A top athlete with degrees in mathematical economics and cinema, Rigal trained as a dancer and then branched off into choreography and experimental multi-source theatre. He set up his own Company Dernière Minute 15 years ago.
Rigal has worked extensively outside of his French homeland, and his ongoing association with the Korean National Dance Company in Seoul seems particularly relevant to Scandale.
Billed as a ‘shamanic piece’ investigating the birth of choreography, Scandale relies for the most part on the language of hip hop, but goes well beyond it. On a dark stage, six dancers – four men and two women – are slowly and seemingly reluctantly summoned out from behind vertical panels by a masked figure clad in a voluminous robe evocative of traditional Oriental theatre.
He – the MC, or perhaps shaman – also performs the show’s live music by means of a synthesiser and a set of drums which the dancers themselves bring on and assemble on the right of the stage.
What follows is an unsettling dialogue between this figure (musician Gwenaël Drapeau) and the dancers. He urges them to make noises into a microphone, which they do with increasing confidence. Some essay a few hip hop moves, but break off just as you’re beginning to relax into it. This is not the kind of show where you simply relax and enjoy...
The whole show is, in fact, a sequence of stop starts, which is a little frustrating as these are capable, vibrant dancers and it would be good to see them perform for a sustained period.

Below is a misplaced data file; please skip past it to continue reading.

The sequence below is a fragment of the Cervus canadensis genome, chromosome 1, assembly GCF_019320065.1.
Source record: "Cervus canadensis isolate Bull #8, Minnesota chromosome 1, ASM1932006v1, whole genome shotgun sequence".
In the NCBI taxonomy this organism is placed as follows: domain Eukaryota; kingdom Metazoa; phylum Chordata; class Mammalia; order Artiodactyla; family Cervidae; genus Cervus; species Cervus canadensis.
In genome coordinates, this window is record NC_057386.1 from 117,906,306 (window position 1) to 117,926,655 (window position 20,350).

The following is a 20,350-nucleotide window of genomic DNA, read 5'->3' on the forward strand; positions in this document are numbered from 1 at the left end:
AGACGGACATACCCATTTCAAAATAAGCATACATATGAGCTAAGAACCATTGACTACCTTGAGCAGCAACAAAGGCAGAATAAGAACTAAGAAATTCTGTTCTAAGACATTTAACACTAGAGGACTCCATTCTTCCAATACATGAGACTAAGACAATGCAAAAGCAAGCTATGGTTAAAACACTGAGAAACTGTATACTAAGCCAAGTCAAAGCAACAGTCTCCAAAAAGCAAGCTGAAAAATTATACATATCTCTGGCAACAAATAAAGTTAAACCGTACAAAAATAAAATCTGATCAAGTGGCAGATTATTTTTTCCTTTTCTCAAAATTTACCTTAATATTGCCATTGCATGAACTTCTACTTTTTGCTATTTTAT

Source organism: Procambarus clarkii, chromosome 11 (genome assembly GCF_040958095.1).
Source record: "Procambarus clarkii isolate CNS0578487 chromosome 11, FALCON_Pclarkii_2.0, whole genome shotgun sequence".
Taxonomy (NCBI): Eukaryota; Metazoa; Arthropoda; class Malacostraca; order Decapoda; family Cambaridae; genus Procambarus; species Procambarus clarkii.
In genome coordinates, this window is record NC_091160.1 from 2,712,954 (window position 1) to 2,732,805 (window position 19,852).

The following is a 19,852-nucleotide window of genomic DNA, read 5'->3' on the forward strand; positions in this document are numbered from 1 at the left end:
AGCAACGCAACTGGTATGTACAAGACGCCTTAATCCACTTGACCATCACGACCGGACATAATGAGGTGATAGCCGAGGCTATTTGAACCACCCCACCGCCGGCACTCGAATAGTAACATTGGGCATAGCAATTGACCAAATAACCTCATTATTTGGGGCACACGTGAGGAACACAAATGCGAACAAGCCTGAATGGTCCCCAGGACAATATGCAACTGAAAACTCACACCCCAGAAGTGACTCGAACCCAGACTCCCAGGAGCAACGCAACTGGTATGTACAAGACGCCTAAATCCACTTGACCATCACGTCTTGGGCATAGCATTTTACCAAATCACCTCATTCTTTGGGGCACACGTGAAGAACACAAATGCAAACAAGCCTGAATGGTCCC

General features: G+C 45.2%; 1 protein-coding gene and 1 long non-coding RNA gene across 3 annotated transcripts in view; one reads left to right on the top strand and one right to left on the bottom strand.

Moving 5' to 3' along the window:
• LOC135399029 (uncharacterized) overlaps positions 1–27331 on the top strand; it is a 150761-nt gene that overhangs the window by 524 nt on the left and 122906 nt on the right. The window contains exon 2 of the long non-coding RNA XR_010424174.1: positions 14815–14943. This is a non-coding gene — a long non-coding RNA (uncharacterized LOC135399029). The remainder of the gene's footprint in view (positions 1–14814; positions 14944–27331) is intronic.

There is always something vaguely sinister hovering over Scandale. Frédéric Stoll’s moody and highly atmospheric lighting, combined with the hoarse noises and mirthless laughter coaxed out of the dancers by the masked figure, creates a climate of tension and suspense.
To coin a phrase, ‘it’s breakin', Jim, but not as we know it’.
In the end, the original question ‘is music or movement the mother of dance?’ remains unanswered. Regardless, for a whole hour Scandale holds your attention absolutely; and though a little self-indulgent in its more absurdist elements, it certainly provides an original and intriguing spectacle.
|What||Review: Pierre Rigal, Scandale|
|Where||Sadler's Wells, Rosebery Avenue, London, EC1R 4TN | MAP|
|Nearest tube||Angel (underground)|
05 Sep 18 – 06 Sep 18, 20:00 Dur.: TBC DJs playing from 19:00 onwards
|Website||Click here to book via Sadler's Wells website|